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Pinnacle Mountain State Park is located in central Arkansas near the northeast corner of the Ouachita Mountains. The park’s namesake is the first prominent cone-shaped mountain encountered by early westward travelers as they emerged from the alluvial plains of east Arkansas. Its cone-like appearance has long beckoned travelers and residents alike to ascend its peak for breathtaking views of the surrounding hills and valleys.
Rising 756 feet from the adjacent flood plains, Pinnacle’s rocky peak reaches an elevation of 1,011 feet above sea level. The cone-shaped peak was first mentioned in the book A Journal of Travels into the Arkansas Territory During the Year 1819, written by naturalist Thomas Nuttall. During the colonial and early American periods, the mountain was known as “Mamelle” mountain. “Mamelle” is a name commonly applied in the French-speaking parts of the world to a breast or any breast-shaped hill. Over time, the term “Mamelle” became “Maumelle,” which is a name now applied to the Big Maumelle and Little Maumelle rivers, Lake Maumelle, and two different communities in the area.
Pinnacle Mountain, like the rest of the Ouachita Mountains, is part of a highly eroded “crumple zone” that resulted from the collision of two continental plates of the earth’s crust about 275 million years ago. Before the collision process altered the region, the Ouachitas were accumulating sediments on the ocean floor several thousand feet below sea level. Today, after over 275 million years of erosion, the Ouachitas, including many peaks like Pinnacle, are the greatly reduced remains of a once young and mighty mountain range. The remnants of these deep ocean sediments are present today as the gray sandstone and shale found in and around the mountain.
During early European explorations and the colonial period, local Native Americans, from about 1500 to the late 1700s, were the Tunica and the Quapaw. Thomas Nuttall found few Native Americans in the area in 1819. Following the Louisiana Purchase of 1803, the U.S. Government Land Office began selling tracts of future park property. The earliest purchase was in 1826 by Thomas Massengill. During the Indian Removal of the 1830s, several eastern tribes passed within sight of Pinnacle Mountain either by steamboat or on the overland route just north of the Arkansas River.
A trip to “that pinnacle” was a popular activity in the 1800s and the 1900s. Beginning in 1822, the local “Natural Steps” provided a convenient stop for Little Rock (Pulaski County) visitors to disembark for their hike to the mountain. Visitation increased with the construction of the local railroad in the 1890s. With common use of the automobile and improved roads in the early twentieth century, climbing the pinnacle became even more popular and accessible.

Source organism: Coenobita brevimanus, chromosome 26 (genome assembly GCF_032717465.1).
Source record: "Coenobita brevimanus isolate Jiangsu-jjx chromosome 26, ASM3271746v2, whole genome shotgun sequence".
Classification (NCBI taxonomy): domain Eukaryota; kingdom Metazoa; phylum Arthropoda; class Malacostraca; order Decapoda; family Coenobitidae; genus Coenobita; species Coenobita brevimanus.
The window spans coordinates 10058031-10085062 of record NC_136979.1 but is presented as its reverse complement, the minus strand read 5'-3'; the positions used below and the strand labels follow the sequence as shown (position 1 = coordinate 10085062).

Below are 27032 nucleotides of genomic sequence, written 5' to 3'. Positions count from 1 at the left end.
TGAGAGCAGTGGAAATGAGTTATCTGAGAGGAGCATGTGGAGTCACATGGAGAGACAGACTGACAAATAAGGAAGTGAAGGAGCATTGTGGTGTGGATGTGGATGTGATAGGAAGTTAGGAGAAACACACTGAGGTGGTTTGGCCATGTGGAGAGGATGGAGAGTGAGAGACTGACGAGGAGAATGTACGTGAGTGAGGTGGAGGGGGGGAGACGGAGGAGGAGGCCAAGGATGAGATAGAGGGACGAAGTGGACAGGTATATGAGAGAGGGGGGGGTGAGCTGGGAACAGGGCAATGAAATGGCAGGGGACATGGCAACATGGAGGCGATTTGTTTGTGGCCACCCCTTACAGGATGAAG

Six quarry sites are present within the modern 2,069.3-acre park. Shale and massive sandstones have been removed for a variety of construction projects from about 1920 to the present. The eastern slope of Pinnacle Mountain was a major source of rock used in the construction of the Lake Maumelle dam in the mid-1950s. Modern remnants of the quarried areas are visible as pine thickets, eroded road beds, and bulldozed rock features. Segments of the east summit and base trails follow the old roads.
In the area of the visitor center, north of Pinnacle Valley Road, extensive sandstone quarry operations were conducted in the 1960s to produce rock for the McClelland-Kerr Arkansas River Navigation System. After the land was acquired for a park, the modern visitor center and parking areas were built within the old quarry to avoid additional environmental damage. Adjacent to the visitor center is a green water quarry pond with a sheer bluff backdrop of bedded massive gray sandstone and shale. Highly acidic groundwater leaches into the former quarry pit, killing most all aquatic life forms except for blue-green algae, which gives it its characteristic color.